Washington: A new study has revealed that caffeine consumption even six hours before bedtime can have significant, disruptive effects on sleep.
The study led by Christopher Drake, PhD, investigator at the Henry Ford Sleep Disorders and Research Center, showed that about 2-3 cups of coffee taken at bedtime, three and even six hours prior to bedtime significantly disrupts sleep.
Even when caffeine was consumed six hours before going to bed, objectively measured total sleep time was dramatically reduced (more than one hour).
Drake said that drinking a big cup of coffee on the way home from work can lead to negative effects on sleep just as if someone were to consume caffeine closer to bedtime. People tend to be less likely to detect the disruptive effects of caffeine on sleep when taken in the afternoon.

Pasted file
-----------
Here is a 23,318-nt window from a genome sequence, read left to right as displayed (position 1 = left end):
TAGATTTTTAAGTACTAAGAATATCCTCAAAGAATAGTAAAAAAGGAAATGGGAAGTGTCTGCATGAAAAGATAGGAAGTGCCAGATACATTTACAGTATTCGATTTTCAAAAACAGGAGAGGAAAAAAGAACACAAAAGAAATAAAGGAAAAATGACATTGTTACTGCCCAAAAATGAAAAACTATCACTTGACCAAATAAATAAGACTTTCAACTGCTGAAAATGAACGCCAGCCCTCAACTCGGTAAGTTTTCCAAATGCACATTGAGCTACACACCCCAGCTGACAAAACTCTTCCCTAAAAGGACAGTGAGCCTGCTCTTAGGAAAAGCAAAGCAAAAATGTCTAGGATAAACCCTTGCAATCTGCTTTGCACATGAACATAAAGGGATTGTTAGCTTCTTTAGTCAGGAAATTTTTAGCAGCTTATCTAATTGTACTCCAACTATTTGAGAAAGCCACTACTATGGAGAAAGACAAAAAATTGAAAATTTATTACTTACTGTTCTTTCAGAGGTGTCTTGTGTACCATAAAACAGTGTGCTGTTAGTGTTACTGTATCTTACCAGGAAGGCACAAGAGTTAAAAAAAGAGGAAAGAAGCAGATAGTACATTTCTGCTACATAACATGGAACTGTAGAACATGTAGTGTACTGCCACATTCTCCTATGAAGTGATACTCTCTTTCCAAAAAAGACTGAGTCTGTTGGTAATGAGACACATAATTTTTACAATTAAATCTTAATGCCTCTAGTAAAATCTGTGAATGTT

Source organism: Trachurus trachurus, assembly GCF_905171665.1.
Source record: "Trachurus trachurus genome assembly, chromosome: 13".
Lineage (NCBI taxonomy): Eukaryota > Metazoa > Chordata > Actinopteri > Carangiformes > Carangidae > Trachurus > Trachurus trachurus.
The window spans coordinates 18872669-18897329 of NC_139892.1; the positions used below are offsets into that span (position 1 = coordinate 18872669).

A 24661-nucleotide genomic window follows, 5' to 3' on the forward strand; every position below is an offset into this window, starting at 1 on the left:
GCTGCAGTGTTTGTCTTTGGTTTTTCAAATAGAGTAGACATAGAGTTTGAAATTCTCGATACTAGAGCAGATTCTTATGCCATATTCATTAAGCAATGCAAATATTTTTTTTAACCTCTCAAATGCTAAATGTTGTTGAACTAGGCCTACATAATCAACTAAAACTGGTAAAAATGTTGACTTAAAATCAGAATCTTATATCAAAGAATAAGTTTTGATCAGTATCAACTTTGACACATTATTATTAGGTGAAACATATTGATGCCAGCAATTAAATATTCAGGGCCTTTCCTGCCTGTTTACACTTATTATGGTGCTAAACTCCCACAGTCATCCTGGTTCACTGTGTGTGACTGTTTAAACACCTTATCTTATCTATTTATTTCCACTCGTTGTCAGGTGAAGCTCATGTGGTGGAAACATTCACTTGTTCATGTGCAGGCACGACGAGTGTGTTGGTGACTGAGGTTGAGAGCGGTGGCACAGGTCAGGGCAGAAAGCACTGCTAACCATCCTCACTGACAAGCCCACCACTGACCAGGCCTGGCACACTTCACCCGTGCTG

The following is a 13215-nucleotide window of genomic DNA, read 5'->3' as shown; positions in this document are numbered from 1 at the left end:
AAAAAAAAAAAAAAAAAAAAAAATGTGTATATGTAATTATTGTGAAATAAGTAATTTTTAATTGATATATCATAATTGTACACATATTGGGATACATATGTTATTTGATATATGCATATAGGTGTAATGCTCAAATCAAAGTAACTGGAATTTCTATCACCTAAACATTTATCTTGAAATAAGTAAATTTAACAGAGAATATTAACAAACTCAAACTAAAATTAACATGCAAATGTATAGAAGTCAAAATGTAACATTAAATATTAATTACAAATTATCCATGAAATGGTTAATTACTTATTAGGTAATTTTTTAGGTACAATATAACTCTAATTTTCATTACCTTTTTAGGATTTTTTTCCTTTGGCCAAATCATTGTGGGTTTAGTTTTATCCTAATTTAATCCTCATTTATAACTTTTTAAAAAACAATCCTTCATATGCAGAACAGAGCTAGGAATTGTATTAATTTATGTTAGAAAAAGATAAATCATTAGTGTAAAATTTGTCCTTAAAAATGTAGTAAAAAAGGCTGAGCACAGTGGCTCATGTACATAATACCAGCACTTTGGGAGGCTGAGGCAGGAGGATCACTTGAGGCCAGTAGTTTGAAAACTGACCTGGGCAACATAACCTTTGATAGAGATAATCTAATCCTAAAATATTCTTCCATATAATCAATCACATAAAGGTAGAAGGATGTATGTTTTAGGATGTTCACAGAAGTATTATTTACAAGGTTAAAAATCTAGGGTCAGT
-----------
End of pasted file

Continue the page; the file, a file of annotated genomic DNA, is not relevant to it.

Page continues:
Drake and his research team studied 12 healthy normal sleepers, as determined by a physical examination and clinical interview. Participants were instructed to maintain their normal sleep schedules.
They were given three pills a day for four days, taking one pill at six, three and zero hours prior to scheduled bedtime. One of the pills contained 400 mg of caffeine, and the other two were a placebo. On one of the four days, all three pills were a placebo. Sleep disturbance was measured subjectively with a standard sleep diary and objectively using an in-home sleep monitor.
The results suggest that caffeine generally should be avoided after 5 p.m. in order to allow healthy sleep.
The study was published in Journal of Clinical Sleep Medicine.